Finally, you must realize that these are ongoing processes; data quality, data governance, master data management and data-product development is not a one-time issue, rather they are continuous tasks.

First Steps

The following first steps is a good place to keep in mind if you want to start moving towards data mesh or if your organization just wants to try to get the best benefits from the practices;

  • Get expert help. Use people with experience in this area to gage the size and readiness of your organization to embark on a data mesh journey.
  • Identify one business area to start with. This should be a business area or function with high importance for the business and low technical complexity. Finding the right balance here can be challenging.
  • Reduce the number of technologies involved
  • Infrastructure should/must be “as-a-Service”
  • Start small
  • Begin developing templates for how to produce data-products
  • Implement versioning of data sets (particularly important around source-oriented domain master-data like like codes and vocabularies)
  • Start measuring data quality immediately; you can’t act to resolve issues if you are not aware of them.


Data Mesh is still somewhat in its infancy. There is no reference architecture one can look to, but the underlying ideas, motivations and goals are well understood. Technology is available to start moving towards data mesh solutions, but the challenges will typically relate to cultural, organizational and cost (time) issues.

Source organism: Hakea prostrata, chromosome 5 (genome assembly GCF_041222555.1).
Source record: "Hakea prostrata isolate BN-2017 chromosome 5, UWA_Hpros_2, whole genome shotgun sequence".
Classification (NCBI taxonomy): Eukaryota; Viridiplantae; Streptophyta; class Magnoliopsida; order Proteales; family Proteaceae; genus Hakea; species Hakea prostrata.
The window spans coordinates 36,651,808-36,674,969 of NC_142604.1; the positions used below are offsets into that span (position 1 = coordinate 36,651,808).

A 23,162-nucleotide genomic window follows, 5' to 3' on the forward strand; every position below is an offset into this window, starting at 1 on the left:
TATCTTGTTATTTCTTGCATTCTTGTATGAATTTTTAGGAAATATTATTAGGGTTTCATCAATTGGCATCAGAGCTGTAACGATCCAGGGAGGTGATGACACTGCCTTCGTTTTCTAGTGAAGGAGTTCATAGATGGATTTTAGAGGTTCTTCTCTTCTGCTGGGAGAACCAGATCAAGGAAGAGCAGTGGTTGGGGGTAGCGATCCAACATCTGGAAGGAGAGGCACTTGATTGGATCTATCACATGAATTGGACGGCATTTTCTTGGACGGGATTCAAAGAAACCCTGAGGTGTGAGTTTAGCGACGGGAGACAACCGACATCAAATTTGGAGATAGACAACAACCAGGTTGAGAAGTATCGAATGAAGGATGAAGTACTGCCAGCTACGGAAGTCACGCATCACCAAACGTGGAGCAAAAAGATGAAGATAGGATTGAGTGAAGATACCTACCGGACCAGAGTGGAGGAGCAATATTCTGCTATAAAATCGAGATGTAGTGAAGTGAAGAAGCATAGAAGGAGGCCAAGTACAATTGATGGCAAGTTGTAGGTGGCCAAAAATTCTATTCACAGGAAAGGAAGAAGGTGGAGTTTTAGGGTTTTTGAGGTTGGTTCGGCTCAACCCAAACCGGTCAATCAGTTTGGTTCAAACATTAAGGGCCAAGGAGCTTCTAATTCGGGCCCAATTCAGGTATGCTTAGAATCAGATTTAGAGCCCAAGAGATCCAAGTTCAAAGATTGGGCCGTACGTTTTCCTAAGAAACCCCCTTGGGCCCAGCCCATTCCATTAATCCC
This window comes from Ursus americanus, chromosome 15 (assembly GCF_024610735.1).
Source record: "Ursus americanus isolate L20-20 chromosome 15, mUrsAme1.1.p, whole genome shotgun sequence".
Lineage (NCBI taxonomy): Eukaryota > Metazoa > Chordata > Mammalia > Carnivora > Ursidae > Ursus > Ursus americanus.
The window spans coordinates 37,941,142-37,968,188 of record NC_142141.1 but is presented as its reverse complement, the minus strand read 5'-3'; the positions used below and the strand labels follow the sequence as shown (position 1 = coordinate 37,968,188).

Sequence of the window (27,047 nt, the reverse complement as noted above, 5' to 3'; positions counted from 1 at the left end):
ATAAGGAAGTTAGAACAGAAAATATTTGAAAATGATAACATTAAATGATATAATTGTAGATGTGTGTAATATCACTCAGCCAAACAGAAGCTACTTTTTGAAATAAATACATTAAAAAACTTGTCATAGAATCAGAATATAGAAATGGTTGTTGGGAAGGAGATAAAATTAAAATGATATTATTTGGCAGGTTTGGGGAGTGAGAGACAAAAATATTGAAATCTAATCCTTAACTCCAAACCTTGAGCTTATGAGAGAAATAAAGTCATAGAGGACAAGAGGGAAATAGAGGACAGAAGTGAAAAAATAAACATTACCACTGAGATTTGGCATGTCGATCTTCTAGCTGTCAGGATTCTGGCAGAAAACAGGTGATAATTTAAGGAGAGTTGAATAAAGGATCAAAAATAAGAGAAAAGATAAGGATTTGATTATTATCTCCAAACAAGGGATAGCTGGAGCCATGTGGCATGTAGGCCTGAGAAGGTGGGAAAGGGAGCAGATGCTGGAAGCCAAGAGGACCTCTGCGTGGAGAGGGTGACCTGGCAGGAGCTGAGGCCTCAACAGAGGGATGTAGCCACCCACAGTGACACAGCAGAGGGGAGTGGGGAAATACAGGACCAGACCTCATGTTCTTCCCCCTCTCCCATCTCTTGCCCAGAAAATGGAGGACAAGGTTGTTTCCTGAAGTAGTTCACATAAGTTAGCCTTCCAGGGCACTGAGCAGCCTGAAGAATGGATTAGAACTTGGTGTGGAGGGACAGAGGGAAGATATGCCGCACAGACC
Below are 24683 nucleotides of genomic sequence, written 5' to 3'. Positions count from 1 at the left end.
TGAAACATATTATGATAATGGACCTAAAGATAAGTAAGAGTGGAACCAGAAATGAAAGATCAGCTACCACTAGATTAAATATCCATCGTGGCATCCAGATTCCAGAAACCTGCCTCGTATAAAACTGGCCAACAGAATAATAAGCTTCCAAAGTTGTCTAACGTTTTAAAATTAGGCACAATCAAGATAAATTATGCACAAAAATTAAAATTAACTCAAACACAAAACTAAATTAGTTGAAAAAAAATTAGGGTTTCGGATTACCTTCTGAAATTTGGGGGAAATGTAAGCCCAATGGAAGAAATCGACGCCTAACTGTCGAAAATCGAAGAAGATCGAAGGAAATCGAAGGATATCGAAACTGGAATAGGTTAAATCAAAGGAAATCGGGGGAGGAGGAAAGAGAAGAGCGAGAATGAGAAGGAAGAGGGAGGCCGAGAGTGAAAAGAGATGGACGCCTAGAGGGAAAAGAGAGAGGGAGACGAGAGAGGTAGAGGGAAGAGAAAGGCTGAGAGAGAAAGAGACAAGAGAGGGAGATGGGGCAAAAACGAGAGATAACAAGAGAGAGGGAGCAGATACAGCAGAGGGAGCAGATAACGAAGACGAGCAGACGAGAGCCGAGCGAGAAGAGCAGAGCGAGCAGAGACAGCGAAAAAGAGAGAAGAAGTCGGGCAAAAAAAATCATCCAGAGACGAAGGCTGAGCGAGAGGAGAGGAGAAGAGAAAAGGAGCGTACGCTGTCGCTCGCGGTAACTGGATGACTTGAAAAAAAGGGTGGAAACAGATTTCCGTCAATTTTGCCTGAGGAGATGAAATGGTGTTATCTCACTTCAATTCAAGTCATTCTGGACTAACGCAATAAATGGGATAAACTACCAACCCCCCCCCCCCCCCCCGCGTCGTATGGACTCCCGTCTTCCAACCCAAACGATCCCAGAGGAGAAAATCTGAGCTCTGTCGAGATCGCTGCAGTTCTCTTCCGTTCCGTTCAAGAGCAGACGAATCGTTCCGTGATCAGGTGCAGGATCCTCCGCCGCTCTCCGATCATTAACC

Success will require some fundamental shifts in skillsets, principles and the way we think about these solutions. Instead of thinking about a centralized data platform or data lake we will think about an ecosystem of data products. Instead of ETL we will think of discovery and use. Instead of extracting data from sources we will think about serving domain data products.

What is Data Mesh? was originally published in Grensesnittet on Medium, where people are continuing the conversation by highlighting and responding to this story.